Monday, July 16, 2007

Susana's Impressions

Journal Entry:
Saturday night, July 14th
San Ramón, Chanchamayo Province, Perú

My adventure for the day....
Well, my day started at like 7 or 7:30 when my dad woke me up. Way too early for me. I don't do too good on 5 hrs of sleep. It took me 10 mintutes just to get out of bed. Breakfast was the usual- bread, jam, and tea. Me gusta. Then we hit the family shop for cookies, crackers, Inca Kola ( an amazingly awesome soda) and candy. We left at like 10, 1 hr behind schedule. We just drove for two hours (it took an hour just to get out of the city). We hit traffic.

Then we got stopped by the cops at 11:45. Our troubles began.

First of all, this country is poor. Really really poor. Like almost no middle or upperclass poor. Most of the country lives in little adobe, cement, brick, or mud houses. Lots and lots of little houses squicshed together with tin or cheap tile roofs. It's sad. If you drive along the highway in the Andes you'll see tons of them pressed against cliffs or mountainsides with the doors 3 ft fromt he highway. It's very 3rd world, because, well, it is. It's extremely so. To make it worse, most of the government is corrupt while lots of the country lacks water heaters or proper roofs. That's why the cops stopped us. They were poor and needed $ to feed their families.

They car we were drving in was a red SUV. It was my uncle's, and he's a doctor, so he can afford it. (My family is pretty lucky, we're part of the upper extremely small middle class). SUV means $ in this country, well, every country i suppose, you don't see many of them when most of the country is built out of cement. So they stopped us, wanting to see the permit for our windows (apparently ou need a permit to have tinted windows. No one really cares though.) My uncle Juancho didn't have it, but he had everything else, registration, license, everything. so they took my uncle out of the car to "talk to their chief." Really they wanted a bribe, and it was a great way to put pressure on him. My dad wouldn't tell me, but I think we gave them about 30 soles (the local currency), or about 10 dollars. It was cheaper than paying the fine that went along witht the ticket they were threatening if we didn't pay them to ignore it. I know it's wrong, and I know it was a form of thievery, and usually I'd be angry, but well, I couldn't blame them. I empathized with their situation.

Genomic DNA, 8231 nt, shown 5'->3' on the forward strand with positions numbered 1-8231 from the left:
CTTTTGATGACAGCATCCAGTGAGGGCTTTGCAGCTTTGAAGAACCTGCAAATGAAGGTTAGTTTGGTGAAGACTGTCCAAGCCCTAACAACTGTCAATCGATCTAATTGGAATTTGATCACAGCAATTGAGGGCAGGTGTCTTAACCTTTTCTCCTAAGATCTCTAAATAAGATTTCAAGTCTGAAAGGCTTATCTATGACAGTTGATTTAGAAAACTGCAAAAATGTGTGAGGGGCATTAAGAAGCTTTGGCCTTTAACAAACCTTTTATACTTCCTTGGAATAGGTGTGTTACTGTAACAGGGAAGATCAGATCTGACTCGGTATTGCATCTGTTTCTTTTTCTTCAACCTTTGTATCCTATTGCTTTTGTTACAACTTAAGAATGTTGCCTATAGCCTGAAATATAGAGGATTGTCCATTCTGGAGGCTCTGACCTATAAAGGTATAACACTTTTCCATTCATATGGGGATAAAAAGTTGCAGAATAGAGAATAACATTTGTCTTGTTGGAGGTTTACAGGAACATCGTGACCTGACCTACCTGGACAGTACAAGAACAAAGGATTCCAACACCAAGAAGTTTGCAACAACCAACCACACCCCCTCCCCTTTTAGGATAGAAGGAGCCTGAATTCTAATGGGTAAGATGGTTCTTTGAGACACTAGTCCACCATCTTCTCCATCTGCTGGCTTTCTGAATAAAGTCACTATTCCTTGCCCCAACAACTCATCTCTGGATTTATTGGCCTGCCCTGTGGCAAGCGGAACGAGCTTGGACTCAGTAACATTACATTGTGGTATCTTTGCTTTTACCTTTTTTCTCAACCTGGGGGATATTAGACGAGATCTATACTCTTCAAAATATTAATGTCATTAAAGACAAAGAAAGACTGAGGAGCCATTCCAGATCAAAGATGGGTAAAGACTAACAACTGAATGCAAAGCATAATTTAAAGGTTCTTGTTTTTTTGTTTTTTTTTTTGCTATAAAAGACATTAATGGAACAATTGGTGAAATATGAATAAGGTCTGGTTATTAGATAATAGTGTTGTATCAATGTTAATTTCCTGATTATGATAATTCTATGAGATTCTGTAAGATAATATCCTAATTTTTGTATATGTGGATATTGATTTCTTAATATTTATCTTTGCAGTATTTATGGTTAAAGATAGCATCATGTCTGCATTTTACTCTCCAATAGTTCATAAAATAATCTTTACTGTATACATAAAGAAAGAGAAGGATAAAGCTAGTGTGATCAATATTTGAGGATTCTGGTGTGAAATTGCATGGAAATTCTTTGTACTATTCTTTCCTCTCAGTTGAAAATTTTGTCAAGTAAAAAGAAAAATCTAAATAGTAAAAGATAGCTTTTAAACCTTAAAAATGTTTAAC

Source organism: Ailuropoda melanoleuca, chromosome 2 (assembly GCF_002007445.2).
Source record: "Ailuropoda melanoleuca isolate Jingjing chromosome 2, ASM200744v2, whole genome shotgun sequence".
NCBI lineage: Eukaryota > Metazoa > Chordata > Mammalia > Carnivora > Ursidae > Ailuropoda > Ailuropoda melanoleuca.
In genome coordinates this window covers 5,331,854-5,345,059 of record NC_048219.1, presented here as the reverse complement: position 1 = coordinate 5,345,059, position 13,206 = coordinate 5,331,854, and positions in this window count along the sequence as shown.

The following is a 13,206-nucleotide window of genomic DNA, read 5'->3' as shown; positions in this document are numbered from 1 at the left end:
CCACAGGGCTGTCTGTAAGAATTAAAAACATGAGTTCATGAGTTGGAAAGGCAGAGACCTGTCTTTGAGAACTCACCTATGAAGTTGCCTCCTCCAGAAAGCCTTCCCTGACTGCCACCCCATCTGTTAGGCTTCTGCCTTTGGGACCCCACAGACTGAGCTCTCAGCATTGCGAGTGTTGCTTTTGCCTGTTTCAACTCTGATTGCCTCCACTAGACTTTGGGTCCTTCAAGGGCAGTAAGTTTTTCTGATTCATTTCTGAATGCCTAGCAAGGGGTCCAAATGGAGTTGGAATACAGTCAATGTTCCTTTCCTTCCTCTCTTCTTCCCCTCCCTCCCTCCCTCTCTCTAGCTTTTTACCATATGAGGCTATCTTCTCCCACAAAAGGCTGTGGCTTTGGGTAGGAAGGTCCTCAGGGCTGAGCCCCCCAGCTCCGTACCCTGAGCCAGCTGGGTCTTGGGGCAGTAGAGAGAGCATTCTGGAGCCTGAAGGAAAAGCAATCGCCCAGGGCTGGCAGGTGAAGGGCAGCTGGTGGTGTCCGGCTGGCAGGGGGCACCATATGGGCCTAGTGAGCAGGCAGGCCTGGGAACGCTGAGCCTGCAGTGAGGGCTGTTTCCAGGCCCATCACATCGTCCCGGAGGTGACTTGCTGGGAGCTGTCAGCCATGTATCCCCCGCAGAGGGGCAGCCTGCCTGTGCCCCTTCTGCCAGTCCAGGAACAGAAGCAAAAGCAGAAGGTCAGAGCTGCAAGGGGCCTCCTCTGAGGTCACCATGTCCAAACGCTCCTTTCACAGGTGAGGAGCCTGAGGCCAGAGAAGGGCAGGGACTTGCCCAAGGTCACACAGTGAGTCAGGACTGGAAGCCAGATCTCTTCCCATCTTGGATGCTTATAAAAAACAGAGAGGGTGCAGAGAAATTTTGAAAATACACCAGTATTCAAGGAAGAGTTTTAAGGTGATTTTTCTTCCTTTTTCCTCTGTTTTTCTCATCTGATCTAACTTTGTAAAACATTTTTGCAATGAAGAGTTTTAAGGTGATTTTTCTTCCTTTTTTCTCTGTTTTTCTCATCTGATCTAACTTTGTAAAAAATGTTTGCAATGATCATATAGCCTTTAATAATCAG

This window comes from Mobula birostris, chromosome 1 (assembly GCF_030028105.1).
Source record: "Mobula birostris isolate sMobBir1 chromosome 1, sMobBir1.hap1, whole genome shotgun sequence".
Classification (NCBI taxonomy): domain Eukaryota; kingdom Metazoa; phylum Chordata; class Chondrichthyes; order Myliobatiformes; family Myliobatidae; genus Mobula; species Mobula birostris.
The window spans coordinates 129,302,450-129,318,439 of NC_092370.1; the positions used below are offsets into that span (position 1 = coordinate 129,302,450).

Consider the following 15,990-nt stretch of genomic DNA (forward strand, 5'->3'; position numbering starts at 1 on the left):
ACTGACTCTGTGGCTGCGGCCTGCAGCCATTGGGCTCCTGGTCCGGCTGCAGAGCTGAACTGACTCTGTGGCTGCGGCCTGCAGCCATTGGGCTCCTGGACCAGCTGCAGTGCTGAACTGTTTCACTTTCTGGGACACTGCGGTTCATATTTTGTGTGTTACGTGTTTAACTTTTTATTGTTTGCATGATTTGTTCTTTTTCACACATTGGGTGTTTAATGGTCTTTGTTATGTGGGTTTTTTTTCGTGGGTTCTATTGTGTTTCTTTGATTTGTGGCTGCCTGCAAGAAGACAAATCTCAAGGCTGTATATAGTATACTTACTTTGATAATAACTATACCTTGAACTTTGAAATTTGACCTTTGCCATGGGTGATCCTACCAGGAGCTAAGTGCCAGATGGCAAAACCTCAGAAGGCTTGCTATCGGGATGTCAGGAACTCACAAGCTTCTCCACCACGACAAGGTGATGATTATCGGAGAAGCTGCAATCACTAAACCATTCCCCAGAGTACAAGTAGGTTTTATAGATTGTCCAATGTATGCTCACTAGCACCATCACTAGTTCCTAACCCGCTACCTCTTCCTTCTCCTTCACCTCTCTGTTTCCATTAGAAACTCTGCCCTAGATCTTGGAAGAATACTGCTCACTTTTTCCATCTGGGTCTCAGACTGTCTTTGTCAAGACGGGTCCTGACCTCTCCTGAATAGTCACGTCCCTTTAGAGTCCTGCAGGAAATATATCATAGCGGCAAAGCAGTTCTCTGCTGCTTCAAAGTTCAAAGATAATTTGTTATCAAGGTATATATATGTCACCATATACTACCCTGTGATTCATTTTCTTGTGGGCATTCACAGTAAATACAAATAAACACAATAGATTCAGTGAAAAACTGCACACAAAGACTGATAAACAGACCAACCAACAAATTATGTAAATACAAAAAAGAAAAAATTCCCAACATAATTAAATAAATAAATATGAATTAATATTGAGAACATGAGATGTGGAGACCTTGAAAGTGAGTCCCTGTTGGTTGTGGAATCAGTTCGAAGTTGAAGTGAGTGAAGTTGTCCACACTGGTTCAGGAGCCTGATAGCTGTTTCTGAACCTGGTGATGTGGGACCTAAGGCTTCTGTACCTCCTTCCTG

Photo by Susana
So, we get done with the cops and we realize the car is hoverheated (it was having to work super hard to get up the mountains. A combustion engine doesn't work well when there isn't as much air because of the altitude). It took 1 L of water and 45 min, but we got it to work eventually. We drove pretty smoothly until 1 pm when we had to stop because were going crazy from being stuck int he car for so long. I guess the car overheated again, because it took another hour for it to start. We were in this little town, maybe 200 people. maybe. It was the first time I really looked at the houses.
Photo by Susana
Usually I just glaze over them and look at the crazy beautiful mountains that they're in front of. I looked and saw the walls of mud and cement, how gibe they were, the communal water spout, the broken glass in the windows and lack of bathrooms, the lines and lines of clothes hanging next to the road, newly washed but hung to dry next to the highway because that is the only space they have, only to become covered with chemicals from exhaust pipes. It was sobering. I think it solidified my Vision even more.

Then I saw the kids.

I hate half the stoplights here, because when your car stops kids weave through parked traffic to sell you stuff. And I'm not talking 9 or 10 yr olds, though there are plenty of those, but kids like 5 or 6. Once I sa a kid who looked to be 4. They sell stuff before and after school, and you know they're not doing it because they like it or just because they can, but because they have to. The other day we were walking past a school and I saw a kid maybe six or seven open her bag and got to the corner to sell stuff. It breaks my heart. Like my NSLC friend Hugo said "I'll never get used to it. Never". He's right. You see it all the time and you never do. The kids in this town were so dirty, no shoes. they even made a swing out of one of the highway signs. They attatched a piece of rope and what looked like some socks stiched together to make a swing seat. I wanted to cry. I nearly did, but I was kinda sick from the altitude and dehydrated, so I couldn't. My chest literally hurt though.